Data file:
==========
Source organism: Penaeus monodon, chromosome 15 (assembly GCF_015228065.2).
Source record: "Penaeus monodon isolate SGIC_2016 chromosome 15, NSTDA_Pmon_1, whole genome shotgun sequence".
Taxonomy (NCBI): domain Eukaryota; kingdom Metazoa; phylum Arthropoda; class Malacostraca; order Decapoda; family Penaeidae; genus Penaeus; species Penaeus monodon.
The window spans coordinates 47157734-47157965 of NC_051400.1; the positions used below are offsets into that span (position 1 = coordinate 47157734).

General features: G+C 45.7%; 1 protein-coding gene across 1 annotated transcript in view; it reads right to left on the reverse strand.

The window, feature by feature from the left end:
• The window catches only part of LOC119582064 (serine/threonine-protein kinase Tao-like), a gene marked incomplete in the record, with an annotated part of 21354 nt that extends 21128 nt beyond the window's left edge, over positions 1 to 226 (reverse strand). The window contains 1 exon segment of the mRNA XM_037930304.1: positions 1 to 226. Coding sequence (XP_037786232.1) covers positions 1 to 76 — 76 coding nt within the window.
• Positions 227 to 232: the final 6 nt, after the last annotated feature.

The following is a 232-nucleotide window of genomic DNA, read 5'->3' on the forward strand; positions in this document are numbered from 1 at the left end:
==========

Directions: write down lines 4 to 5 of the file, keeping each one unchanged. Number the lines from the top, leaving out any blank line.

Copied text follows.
The window spans coordinates 47157734-47157965 of NC_051400.1; the positions used below are offsets into that span (position 1 = coordinate 47157734).

General features: G+C 45.7%; 1 protein-coding gene across 1 annotated transcript in view; it reads right to left on the reverse strand.